2. While the squash is cooking, finely chop the onion, and place it into a heavy bottomed pot with a tight fitting lid. It’s important to use a heavy bottomed pot, otherwise the onion will likely burn. Add the Harissa paste to taste (I usually find 2 teaspoons is just about right, but you can add more or less depending on your spice tolerance), and a good glug of your preferred oil. Put the pot on the lowest possible heat with the lid firmly on to create a steam room, and gently heat through for a good 15-20 minutes until the onion is very soft. You’ll need to check the onion regularly and stir the mix to prevent burning and sticking, but always replace the lid to keep in that all important steam. Don’t be afraid to add a little more oil if you think the mixture is looking dry. Once the onion is soft, remove from the heat.
3. When the squash is ready, remove from the oven and add to the onions and harissa. Boil a kettle full of water, then pour over to completely cover the squash. Add the stock pot, and blitz the soup using a stick blender. You can use a regular blender, but you’ll probably need to do it in batches. You may like to add more water as you blend the soup, depending how thick you like it. I love really thick soups, so tend not to.
4. Once the soup is completely blended, add a swirl of 0% fat natural yoghurt and thoroughly combine. If I’m doing this soup for a dinner party, or just if I’m feeling indulgent, I use crème fraiche or double cream, but the natural yoghurt works extremely well if you want to stay low fat; it’s rich enough to give the soup a luxurious feel, whilst being low fat enough to keep the soup as healthy as you can. Or, if you’re feeling really good, you can leave out this step altogether; the soup is tasty enough to have by itself!
5. The finish, lightly toast some pumpkin seeds in a dry frying pan over a medium heat for a couple of minutes. Keep the pan moving so they don’t burn, you’ll know they’re done when they start popping. Sprinkle over the soup with some sliced spring onions to serve.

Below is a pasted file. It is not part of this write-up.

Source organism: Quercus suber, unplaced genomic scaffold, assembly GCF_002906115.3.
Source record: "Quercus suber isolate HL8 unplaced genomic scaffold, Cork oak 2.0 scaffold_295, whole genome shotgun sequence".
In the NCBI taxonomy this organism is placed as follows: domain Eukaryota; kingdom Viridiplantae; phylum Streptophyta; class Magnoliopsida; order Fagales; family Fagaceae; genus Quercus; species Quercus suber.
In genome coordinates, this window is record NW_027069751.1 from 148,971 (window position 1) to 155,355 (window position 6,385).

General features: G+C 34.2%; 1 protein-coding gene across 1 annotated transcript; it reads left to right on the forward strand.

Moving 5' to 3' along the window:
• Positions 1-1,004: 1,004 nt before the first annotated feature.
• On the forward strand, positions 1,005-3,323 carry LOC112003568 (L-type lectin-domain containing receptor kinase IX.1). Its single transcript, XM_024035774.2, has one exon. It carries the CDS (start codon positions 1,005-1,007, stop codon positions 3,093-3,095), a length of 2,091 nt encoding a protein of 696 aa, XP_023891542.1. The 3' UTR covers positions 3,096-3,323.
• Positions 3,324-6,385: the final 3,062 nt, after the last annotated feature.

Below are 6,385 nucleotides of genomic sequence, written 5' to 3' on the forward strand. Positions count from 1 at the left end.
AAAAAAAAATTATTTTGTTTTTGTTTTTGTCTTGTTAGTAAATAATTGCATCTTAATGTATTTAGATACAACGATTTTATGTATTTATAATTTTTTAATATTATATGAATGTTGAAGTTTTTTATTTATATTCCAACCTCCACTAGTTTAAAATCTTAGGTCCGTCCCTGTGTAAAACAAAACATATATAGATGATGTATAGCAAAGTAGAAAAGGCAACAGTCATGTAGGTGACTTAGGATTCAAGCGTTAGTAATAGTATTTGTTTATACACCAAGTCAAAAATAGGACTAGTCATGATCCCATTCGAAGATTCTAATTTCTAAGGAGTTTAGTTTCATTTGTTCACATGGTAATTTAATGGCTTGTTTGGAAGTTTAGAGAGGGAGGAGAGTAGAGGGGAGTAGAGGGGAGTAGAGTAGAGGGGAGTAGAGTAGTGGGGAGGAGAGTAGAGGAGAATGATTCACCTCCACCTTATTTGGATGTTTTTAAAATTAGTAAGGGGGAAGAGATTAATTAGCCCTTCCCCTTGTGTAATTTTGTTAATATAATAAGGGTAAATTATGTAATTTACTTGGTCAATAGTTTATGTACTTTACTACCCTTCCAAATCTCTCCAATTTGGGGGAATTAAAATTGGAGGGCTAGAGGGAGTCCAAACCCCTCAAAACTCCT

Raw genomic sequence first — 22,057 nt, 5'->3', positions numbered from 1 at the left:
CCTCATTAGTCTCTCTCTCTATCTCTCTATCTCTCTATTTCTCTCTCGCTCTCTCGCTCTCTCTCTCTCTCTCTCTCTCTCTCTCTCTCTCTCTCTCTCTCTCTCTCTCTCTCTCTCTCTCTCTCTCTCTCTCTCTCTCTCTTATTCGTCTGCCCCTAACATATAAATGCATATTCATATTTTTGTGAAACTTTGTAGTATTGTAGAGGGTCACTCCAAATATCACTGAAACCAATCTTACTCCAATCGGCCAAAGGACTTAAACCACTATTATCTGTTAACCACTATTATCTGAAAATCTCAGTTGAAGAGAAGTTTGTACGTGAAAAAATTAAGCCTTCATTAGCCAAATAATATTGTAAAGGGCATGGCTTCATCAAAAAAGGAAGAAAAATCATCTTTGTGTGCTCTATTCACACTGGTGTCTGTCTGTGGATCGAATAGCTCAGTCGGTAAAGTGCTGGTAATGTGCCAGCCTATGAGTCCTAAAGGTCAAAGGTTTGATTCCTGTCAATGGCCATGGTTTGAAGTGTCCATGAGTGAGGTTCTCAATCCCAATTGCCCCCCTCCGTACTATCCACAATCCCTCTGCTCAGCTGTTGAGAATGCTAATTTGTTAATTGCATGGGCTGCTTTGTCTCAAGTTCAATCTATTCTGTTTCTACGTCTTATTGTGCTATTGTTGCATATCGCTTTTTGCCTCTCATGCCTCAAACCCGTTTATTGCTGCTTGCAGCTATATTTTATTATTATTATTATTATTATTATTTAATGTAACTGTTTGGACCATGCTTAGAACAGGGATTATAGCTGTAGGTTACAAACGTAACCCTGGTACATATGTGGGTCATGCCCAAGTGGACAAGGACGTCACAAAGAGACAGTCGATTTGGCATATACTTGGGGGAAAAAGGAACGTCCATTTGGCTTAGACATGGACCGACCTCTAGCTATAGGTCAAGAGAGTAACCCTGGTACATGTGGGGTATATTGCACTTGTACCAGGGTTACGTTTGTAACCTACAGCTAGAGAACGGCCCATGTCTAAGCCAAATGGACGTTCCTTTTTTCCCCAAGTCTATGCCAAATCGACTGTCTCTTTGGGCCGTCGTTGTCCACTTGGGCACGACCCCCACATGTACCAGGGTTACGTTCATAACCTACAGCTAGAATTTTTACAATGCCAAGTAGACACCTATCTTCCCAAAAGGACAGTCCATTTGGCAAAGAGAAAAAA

This soup has really seen me through this winter. Restorative enough to help me feel energetic and congestion free, but comforting and warm enough to get me through the dark depressing January weather, it’s become a real favourite in our house, and I really look forward to making it! You can also include sweet potatoes for a bit of variation; just roast them with the squash.
Chicken and vegetable broth
A real traditional dish, chicken broth has been used as a winter cold remedy for years. Rich in nutritious vegetables, and high in protein, a good chicken broth can really get you going again. This recipe is a big mix of my grandmother’s soup, a bit of Jamie Oliver, and a few of my own additions and alterations. The best thing about this soup is that it can be played with, so don’t be afraid to experiment and add your favourite vegetables. This method does take a little while to do, but the soup is mostly left alone to cook so you can get on with everything else whilst its cooking.
1 whole chicken
4 carrots, peeled and diced
1 heart celery, sliced, yellow leaves reserved
a few sprigs fresh thyme
2 large handfuls peas
1 leek, washed and shredded
2 parsnips, diced
Half a finely shredded sweetheart cabbage
1 small bunch fresh chopped flat-leaf parsley
1. Wash your chicken in cold water and pat dry with kitchen paper. Place the chicken, carrots, celery, parsnips and thyme into a large, deep pan and pour in 3 litres of water or enough to cover the chicken.
2. Simmer on a medium heat for 1½ hours or until the chicken is cooked through. Remove the chicken from the pan and strain the broth. Save the veg for later. Put the broth back on a high heat and allow to reduce by about a third.
3. Strip and shred the chicken. Don’t worry about making it too fine, it’s nice to get some good chunks of chicken occasionally.
4. Once the broth has reduced, pop the vegetables back in the pan with the peas, leeks and chicken.
5. Simmer for a further 5 minutes, then remove the sprigs of thyme.
6. Serve in warm bowls sprinkled with chopped parsley.
Warm crusty rolls are a must, and as this recipe is devoid of starchy veg like potatoes, you can afford to enjoy it!